This co lumn ran in the Nov. 16 edition of the Prairie Post.
They say there is nothing new in the world.
There is a scam thatâ€™s been going around the Internet for years where a thief contacts someone who has something to sell. The crook sends a check for more than the amount of the items saying it was the only check he had.
The victim is asked to cash the check, keep what theyâ€™re owed, and send the rest of the money back to the scam artist.
Of course the original check is no good but by the time the victim learns that their money is gone.
In our modern world of the Internet the thief and victim donâ€™t even have to be on the same continent.
The same scam was going on 99 years ago. Of course there was no Internet back then so the thief and victim probably had to actually talk to each other.
And the thief was called a swindler, not a scam artist.
The swindler in this case would travel to a new town and check into the local hotel before paying a visit to the local music supply store. There he would pick out items like a new Victrola and a few other items that totaled up to about $250.
The newspaper articles of the day note the swindler seemed to prefer music stores but had no reason why.
Heâ€™d then give the store a check for $300 drawn on the James River National Bank of Jamestown. Heâ€™d ask the store for his change back, usually about $50, and tell them to keep the merchandise until they confirmed the check was good before delivering the goods to the hotel.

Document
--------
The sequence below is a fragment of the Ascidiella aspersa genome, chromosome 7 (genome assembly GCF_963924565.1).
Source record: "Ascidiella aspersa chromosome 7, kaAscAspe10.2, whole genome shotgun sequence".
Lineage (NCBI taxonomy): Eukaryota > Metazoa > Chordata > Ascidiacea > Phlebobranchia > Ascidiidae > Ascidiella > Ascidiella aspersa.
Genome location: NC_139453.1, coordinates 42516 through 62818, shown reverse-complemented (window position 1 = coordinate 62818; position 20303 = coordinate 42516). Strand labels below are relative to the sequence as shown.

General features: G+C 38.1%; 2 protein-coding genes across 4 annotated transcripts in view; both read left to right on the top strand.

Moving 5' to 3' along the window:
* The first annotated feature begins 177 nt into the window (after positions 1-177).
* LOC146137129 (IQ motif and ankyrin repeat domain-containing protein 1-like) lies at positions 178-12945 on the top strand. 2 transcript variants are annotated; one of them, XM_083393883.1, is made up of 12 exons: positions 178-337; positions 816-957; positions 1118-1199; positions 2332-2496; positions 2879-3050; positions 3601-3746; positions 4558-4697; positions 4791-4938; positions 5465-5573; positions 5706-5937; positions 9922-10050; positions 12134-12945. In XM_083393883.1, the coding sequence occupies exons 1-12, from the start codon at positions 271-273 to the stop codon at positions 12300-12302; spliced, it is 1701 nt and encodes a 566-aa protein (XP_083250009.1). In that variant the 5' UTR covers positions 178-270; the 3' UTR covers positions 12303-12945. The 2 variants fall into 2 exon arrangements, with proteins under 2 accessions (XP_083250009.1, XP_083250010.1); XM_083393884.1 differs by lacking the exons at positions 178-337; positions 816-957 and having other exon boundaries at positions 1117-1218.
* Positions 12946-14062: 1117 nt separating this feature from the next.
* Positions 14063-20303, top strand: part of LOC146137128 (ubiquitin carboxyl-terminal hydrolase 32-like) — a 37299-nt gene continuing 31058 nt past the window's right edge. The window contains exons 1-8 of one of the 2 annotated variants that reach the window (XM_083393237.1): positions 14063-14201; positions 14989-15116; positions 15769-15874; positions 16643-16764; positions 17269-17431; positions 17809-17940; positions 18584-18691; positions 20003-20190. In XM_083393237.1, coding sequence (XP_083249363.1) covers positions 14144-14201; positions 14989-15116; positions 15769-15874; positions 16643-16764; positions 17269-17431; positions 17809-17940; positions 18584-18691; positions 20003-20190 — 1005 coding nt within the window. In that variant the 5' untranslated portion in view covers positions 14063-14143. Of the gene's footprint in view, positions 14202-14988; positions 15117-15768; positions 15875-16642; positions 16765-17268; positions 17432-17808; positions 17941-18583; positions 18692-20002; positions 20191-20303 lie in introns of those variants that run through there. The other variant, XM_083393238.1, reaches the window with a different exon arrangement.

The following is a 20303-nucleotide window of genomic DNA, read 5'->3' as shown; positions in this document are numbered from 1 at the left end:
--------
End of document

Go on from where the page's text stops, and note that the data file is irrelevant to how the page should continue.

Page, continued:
Of course when the store found out the check wasnâ€™t good the swindler, and the change he collected from his bad check, were gone on to the next town.
The crime was committed in Los Angeles, San Francisco, Spokane, Medford, Oregon and Bismarck. The swindler used different names in many of the cases but was consistent in using a bad check drawn from the James River National Bank of Jamestown. The checks were embossed with a Protectograph. This device stamped the check with a maximum amount the check could be made out for and made the check look official.
This little story tells us a few things.
First off, even among criminals there is nothing new in the world. Just the same ideas even if they utilize different technology.
And a crook could travel a lot further on $50 back in 1911 than they can now.